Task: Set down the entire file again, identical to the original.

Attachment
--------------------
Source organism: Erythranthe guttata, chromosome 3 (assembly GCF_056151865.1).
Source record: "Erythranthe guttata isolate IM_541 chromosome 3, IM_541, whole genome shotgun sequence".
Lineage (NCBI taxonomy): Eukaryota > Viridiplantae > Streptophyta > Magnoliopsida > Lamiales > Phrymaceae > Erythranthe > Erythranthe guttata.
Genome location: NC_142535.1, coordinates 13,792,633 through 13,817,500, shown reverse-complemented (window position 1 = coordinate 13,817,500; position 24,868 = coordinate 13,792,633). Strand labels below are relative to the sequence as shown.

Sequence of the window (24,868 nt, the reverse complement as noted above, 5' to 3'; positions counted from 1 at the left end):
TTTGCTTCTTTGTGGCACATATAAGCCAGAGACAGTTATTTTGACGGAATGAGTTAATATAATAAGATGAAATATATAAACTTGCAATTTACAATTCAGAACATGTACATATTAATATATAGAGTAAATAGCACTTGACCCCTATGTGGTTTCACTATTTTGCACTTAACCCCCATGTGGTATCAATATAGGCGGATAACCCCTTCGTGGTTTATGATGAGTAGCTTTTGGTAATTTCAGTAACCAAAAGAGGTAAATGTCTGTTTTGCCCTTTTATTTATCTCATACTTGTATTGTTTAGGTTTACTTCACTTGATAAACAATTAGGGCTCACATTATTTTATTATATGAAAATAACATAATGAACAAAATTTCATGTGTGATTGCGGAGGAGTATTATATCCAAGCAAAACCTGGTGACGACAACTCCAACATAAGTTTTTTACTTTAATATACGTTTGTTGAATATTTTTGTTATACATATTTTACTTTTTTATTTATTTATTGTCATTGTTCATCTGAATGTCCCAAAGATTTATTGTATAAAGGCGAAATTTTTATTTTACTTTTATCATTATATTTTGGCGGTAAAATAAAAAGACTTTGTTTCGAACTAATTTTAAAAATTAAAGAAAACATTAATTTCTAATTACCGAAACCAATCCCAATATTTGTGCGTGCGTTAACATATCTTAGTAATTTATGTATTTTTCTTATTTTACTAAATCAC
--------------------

Source organism: Erythranthe guttata, chromosome 3 (assembly GCF_056151865.1).
Source record: "Erythranthe guttata isolate IM_541 chromosome 3, IM_541, whole genome shotgun sequence".
Lineage (NCBI taxonomy): Eukaryota > Viridiplantae > Streptophyta > Magnoliopsida > Lamiales > Phrymaceae > Erythranthe > Erythranthe guttata.
Genome location: NC_142535.1, coordinates 13,792,633 through 13,817,500, shown reverse-complemented (window position 1 = coordinate 13,817,500; position 24,868 = coordinate 13,792,633). Strand labels below are relative to the sequence as shown.

Sequence of the window (24,868 nt, the reverse complement as noted above, 5' to 3'; positions counted from 1 at the left end):
TTTGCTTCTTTGTGGCACATATAAGCCAGAGACAGTTATTTTGACGGAATGAGTTAATATAATAAGATGAAATATATAAACTTGCAATTTACAATTCAGAACATGTACATATTAATATATAGAGTAAATAGCACTTGACCCCTATGTGGTTTCACTATTTTGCACTTAACCCCCATGTGGTATCAATATAGGCGGATAACCCCTTCGTGGTTTATGATGAGTAGCTTTTGGTAATTTCAGTAACCAAAAGAGGTAAATGTCTGTTTTGCCCTTTTATTTATCTCATACTTGTATTGTTTAGGTTTACTTCACTTGATAAACAATTAGGGCTCACATTATTTTATTATATGAAAATAACATAATGAACAAAATTTCATGTGTGATTGCGGAGGAGTATTATATCCAAGCAAAACCTGGTGACGACAACTCCAACATAAGTTTTTTACTTTAATATACGTTTGTTGAATATTTTTGTTATACATATTTTACTTTTTTATTTATTTATTGTCATTGTTCATCTGAATGTCCCAAAGATTTATTGTATAAAGGCGAAATTTTTATTTTACTTTTATCATTATATTTTGGCGGTAAAATAAAAAGACTTTGTTTCGAACTAATTTTAAAAATTAAAGAAAACATTAATTTCTAATTACCGAAACCAATCCCAATATTTGTGCGTGCGTTAACATATCTTAGTAATTTATGTATTTTTCTTATTTTACTAAATCAC